Of course, there are also deliberate breaches of data that can prove more sinister. These include theft of hardware and unauthorized access to your data. Compromised data not only puts your business at risk, but can open up your customers to the vulnerability of fraud or identity theft.
Social engineering is the term used to describe the method of attempting to deceive users into giving out sensitive information about themselves. Unfortunately, social engineering masterminds use people’s social media accounts to try and lure them into giving away details. For example, if you’ve ever participated in a Facebook post asking things like “your rockstar name is the first street you lived on and the model of your first car” you could be unknowingly giving away your secret question to reset a password.
Misuse of intellectual property online
Believe it or not, misuse of your intellectual property online is a real cyber threat that exists. Whether it’s misappropriating trade secrets, infringing your patents or counterfeiting your copyrights, the misuse of your intellectual property can spell disaster for your business success.
We probably don’t need to spell out the implications of having your passwords stolen. Unfortunately, password theft still occurs and can seriously threaten your sensitive information and that of your customers.
Malware is the name given for malicious software and is probably the most prolific cyber threat that exists. Malware installs itself onto your PC system, laptop or even mobile devices and can cause your programming or software to become unresponsive, delete files, forbid access to programs and can even infect other systems.
Ransomware is a form of Malware that, once installed, prevents you from accessing different functionalities until you pay the demanded ‘ransom’. This is similar to what Sarah went through.
What does Cyber Insurance cover?
Cyber Liability insurance cover isn’t a one size fits all policy, in fact, there are various cyber insurance products available to you, to help protect against not just financial loss, but cyber property damage too.
Cyber insurance policies can provide cover for:
- Cyber Extortion. Payment of ransom demands and specialist consultant fees, where a hacker holds, or threatens your network, programs or data.
- Breach costs. Reimbursement of your own costs when a data breach occurs.
- Privacy protection. Third-party claims from a failure to keep data secure.
- Business Interruption. Compensation for lost or reduced revenue (this may include covering the cost of hiring a public relations firm to rebuild your business brand).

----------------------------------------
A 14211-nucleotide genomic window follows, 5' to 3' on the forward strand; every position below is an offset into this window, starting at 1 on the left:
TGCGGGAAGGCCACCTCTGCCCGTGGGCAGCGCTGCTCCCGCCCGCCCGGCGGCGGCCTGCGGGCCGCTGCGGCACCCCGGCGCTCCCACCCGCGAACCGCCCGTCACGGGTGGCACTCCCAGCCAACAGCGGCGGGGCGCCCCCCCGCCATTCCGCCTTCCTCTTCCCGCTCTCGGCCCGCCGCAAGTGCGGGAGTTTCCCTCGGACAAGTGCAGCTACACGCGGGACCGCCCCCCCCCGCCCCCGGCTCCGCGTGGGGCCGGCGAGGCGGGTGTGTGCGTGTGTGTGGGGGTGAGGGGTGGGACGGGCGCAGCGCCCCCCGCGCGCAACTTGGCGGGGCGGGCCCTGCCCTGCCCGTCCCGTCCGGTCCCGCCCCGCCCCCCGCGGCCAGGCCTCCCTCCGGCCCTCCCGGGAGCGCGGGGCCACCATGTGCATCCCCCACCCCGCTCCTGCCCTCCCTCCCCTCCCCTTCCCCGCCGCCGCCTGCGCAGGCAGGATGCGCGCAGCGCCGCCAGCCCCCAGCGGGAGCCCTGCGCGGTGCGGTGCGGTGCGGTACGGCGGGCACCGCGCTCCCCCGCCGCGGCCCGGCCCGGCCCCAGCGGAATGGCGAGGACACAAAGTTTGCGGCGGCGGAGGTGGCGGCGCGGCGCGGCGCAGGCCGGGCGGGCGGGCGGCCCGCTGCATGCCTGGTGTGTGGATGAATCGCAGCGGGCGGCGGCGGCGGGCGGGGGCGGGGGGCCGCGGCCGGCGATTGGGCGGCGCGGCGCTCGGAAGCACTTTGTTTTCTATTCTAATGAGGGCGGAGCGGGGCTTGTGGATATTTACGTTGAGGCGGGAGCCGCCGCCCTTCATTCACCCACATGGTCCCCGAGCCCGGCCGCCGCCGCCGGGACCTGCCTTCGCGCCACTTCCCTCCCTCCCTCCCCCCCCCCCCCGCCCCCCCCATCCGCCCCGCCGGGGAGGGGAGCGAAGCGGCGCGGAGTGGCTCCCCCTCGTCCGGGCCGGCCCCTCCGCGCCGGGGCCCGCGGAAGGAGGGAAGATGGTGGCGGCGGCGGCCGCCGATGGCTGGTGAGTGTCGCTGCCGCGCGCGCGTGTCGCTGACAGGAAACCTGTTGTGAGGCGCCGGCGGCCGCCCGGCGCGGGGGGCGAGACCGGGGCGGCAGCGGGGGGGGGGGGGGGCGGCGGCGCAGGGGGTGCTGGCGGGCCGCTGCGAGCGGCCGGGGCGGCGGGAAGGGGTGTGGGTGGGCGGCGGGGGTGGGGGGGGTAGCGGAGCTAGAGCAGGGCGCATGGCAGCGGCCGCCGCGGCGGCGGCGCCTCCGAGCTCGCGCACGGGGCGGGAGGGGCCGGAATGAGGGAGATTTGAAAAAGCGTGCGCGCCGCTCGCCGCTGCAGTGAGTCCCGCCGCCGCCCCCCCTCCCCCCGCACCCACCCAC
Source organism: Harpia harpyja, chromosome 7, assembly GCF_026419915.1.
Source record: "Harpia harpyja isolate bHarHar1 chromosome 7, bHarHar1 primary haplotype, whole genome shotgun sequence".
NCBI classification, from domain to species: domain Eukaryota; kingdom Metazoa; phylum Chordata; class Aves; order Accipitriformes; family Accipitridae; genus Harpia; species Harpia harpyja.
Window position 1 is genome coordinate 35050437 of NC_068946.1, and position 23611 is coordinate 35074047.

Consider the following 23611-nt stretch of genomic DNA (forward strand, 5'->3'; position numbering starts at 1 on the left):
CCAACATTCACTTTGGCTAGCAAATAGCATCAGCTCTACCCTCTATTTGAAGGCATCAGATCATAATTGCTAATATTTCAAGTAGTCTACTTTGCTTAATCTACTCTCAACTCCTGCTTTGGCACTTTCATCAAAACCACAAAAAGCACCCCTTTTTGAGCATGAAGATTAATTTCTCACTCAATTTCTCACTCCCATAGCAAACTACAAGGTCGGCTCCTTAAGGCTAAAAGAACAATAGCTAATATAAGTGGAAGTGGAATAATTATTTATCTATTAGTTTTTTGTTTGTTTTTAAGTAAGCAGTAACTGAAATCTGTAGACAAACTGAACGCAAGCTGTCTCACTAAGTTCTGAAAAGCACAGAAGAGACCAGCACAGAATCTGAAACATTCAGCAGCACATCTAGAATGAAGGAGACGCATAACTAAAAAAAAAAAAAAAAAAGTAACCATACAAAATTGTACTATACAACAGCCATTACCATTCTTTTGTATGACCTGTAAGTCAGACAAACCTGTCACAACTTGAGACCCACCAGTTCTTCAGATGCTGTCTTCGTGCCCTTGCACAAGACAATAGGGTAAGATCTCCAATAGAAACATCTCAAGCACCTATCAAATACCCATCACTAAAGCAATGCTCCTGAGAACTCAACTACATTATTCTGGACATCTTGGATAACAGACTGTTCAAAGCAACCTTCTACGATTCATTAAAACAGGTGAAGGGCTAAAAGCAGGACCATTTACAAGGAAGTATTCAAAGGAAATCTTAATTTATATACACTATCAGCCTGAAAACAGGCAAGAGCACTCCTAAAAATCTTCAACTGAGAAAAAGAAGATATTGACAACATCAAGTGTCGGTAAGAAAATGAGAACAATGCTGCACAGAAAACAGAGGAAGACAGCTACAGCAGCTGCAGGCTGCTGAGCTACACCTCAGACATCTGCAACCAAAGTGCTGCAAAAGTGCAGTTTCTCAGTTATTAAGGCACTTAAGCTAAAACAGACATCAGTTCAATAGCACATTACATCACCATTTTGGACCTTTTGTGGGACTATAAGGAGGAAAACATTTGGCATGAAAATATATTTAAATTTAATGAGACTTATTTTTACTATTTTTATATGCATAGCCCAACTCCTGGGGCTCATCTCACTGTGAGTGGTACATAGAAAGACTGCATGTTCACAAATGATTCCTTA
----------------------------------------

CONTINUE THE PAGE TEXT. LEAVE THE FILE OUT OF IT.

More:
- Hacker Damage. Reimbursement for costs to repair, replace or restore systems and data as a result of a hack (optional cover)
- Cyber Liability. Third-party claim as a result of content in email, on the intranet, extranet or website.
For events that Cyber Liability insurance doesn’t cover, we’ve covered it on our cyber liability insurance guide.
What is the best way to protect my business against cyber risk?
Of course, security controls are the first line of defence to reduce cyber risk. Second to this, holding adequate cyber insurance coverage as part of your overall enterprise risk management strategy is the best way to protect your business against cyber risk.
Use a virtual private network (VPN)
VPNs are now becoming more of a household term, and they should be a staple in your business too. VPNs help establish a protected network for your internet connection. They effectively encrypt your web traffic and disguise your identity online, making it harder for malicious third parties to gain access to your information.
Install a Firewall
A firewall is another fantastic way to reduce your cyber risk, by setting up a barrier between trusted and untrusted networks. This helps to monitor and control different network traffic, deciding whether to block or allow certain traffic based on your predetermined rules.
Keep your Antivirus software current
The absolute first line of defence in your cyber security should be the use of anti-virus software. Given that Malware has been around as long as the internet, it proves that these viruses are constantly evolving. Be sure to remain proactive in keeping up to date with the latest anti-virus software to help prevent an unwanted cyber event.
Stay informed by visiting the Australian Cyber Security Centre
The Australian government takes cyber security seriously, which is why they have established the Australian Cyber Security Centre.
You can report any suspected cyber threats by contacting the Australian cyber security hotline on CYBER1(1300 292 371).
Get the right cover through Hunter Broking Group
Regardless of what your business needs are, Hunter Broking Group can source both cyber policies and non-cyber policies to protect your business. We are happy to help you understand your Cyber Liability insurance risk through our advisory services and can work with you to build a strong business insurance safety net.
For a Cyber Liability insurance quote, contact us here.